Issue 4-2022 small

29 August 2002 Edition

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PEOPLE BEFORE PROFIT

It has become clear since the 26-County general election that voters were sold a pup when presented with the Fianna Fáil and PD manifestos. The coalition partnership have reneged on commitments to education and health, and now its failures on housing have been highlighted by Focus Ireland.

In a hard-hitting report, the charity says there has been a total failure to build social and affordable housing in the state, despite the provisions of a Planning Act that is now over two years old.

Up to 20 percent of all private developments can be set aside for social and affordable housing, according to the act. It aimed at a total of 25,000 such units by 2004 within the 26-County state. Just over 6,000 of these have been built thus far. In Dublin, 2000 units are in the planning stage, but not a single one has been built.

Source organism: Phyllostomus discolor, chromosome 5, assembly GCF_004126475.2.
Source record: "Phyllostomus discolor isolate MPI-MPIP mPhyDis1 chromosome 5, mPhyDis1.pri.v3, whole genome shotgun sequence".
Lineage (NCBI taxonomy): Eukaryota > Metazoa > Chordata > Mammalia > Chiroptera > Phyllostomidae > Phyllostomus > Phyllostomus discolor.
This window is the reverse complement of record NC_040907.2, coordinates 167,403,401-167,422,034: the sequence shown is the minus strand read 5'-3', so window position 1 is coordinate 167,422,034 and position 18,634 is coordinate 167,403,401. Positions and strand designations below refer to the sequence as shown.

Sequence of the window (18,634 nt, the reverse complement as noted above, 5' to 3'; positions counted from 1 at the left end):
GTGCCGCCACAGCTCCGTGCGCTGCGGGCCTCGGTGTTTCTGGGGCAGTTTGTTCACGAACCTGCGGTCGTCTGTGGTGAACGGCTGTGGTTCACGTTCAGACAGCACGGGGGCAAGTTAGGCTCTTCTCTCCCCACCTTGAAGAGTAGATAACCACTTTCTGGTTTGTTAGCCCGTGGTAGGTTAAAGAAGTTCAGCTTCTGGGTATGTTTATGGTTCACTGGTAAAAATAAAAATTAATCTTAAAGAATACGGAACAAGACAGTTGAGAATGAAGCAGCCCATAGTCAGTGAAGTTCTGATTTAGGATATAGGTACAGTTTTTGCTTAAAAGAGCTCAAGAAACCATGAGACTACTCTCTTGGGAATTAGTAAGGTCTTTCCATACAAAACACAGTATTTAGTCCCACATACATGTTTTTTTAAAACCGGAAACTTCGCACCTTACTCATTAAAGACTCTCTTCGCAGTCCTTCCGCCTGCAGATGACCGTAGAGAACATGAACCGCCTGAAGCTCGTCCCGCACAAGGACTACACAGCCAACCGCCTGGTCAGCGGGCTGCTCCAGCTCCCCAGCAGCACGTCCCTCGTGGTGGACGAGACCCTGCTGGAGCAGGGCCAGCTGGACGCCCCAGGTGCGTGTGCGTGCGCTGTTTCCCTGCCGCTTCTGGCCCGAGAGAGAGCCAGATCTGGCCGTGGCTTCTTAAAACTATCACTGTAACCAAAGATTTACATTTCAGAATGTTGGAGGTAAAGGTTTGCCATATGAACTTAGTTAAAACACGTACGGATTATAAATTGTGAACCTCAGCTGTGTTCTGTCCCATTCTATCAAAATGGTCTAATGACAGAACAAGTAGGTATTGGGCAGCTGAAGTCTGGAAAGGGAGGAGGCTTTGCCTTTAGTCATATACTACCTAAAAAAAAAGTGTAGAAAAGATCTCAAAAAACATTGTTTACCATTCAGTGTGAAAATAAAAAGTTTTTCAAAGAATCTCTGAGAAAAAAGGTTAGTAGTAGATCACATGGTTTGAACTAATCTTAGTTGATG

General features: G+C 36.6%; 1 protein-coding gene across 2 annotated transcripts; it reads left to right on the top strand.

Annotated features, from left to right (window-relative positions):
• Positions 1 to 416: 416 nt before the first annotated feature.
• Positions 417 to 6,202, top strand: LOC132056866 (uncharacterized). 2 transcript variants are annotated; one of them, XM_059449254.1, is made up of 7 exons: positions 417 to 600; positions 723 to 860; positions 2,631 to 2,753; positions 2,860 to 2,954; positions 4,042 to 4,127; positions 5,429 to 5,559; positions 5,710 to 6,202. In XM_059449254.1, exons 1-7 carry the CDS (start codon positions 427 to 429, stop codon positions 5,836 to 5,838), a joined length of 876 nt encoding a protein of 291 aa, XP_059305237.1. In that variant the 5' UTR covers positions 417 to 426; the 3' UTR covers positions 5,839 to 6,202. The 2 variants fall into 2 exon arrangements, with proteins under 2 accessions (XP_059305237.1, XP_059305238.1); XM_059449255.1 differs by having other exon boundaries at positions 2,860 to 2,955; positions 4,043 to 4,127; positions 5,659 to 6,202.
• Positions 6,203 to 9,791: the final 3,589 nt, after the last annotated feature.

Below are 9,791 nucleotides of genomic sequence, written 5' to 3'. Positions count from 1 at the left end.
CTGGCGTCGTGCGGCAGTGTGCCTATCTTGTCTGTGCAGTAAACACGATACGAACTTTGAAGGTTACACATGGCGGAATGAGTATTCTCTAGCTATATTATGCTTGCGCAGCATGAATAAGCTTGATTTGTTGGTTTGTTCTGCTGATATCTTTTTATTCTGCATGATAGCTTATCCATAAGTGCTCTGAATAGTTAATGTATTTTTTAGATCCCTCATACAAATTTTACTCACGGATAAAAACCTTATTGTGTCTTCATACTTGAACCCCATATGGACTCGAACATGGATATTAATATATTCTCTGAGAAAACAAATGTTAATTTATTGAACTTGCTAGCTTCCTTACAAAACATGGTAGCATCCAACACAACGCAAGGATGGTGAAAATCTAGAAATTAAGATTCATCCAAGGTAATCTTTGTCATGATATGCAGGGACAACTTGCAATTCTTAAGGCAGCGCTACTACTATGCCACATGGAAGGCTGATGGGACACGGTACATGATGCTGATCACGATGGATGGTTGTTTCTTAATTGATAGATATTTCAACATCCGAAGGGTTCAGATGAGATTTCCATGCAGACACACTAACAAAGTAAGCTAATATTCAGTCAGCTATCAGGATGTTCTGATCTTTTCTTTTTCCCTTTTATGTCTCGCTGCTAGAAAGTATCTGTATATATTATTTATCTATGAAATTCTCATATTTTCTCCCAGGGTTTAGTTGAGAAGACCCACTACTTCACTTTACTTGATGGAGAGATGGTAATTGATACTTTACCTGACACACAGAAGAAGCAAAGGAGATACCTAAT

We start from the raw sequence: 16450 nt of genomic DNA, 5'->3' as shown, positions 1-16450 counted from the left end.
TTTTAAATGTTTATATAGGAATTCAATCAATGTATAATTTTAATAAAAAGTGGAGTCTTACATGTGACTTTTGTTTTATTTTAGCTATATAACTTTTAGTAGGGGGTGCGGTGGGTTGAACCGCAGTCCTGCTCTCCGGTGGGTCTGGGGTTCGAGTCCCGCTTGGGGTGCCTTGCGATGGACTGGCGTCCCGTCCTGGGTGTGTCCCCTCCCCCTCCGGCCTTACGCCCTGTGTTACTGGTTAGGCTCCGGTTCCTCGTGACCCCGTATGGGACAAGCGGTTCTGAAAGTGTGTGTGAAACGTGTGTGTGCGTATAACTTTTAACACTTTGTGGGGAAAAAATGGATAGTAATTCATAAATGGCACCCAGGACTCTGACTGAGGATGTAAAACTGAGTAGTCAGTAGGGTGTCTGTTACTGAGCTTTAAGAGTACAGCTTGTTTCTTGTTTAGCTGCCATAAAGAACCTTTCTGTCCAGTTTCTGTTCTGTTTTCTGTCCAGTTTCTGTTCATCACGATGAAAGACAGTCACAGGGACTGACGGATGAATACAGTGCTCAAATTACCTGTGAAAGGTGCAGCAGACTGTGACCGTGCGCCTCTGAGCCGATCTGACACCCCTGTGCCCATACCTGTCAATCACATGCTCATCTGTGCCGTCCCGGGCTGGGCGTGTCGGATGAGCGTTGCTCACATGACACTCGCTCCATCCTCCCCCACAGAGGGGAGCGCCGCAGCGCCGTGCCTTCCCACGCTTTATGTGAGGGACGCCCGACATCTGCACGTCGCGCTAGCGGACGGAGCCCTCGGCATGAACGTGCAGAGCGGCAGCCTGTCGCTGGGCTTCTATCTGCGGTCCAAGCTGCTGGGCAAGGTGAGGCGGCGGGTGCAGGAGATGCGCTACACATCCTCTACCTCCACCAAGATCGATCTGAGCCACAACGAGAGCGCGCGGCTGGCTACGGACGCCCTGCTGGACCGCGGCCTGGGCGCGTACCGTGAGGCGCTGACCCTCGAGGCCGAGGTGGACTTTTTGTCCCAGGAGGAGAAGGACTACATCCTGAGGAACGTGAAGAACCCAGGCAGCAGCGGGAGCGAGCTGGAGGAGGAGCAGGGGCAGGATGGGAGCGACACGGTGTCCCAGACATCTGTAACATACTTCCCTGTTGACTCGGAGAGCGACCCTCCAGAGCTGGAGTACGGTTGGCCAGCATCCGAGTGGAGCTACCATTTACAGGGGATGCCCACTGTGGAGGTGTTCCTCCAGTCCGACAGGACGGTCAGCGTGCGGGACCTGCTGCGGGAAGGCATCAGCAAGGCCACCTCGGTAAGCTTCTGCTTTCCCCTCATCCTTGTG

"Developers are slow to discuss social housing with local authorities, but I don't think the government has put any pressure on them," long-time housing campaigner and Focus Ireland president, Sr Stanislaus Kennedy, said.

Inaction on the issues of emergency accommodation, affordable homes and spiralling private rents will lead to "huge social problems", she warned.

Currently, there are 54,000 throughout the state on local authority housing waiting lists. These waiting lists increased by 35 percent between 1999 and 2001. Rents in Dublin have increased by 53 percent between 1998 and 2001. Over a third of people in Cork and Dublin caonnot afford housing.

This is not an issue which should depend on the philanthropic nature of speculators (and this is very much in doubt), or on the ability of the 26-County government to deliver on its commitments (in doubt, again), but one which should be enshrined in human rights legislation.

Policy making on housing has been dictated for too long by those whose primary interest is profit, not social need. It is in their interests to minimise social housing, therefore keeping property prices at their highest.

The right to a home is a basic human right, and if this government fails to uphold it, then it must be held to account.

An Phoblacht
44 Parnell Sq.
Dublin 1
Ireland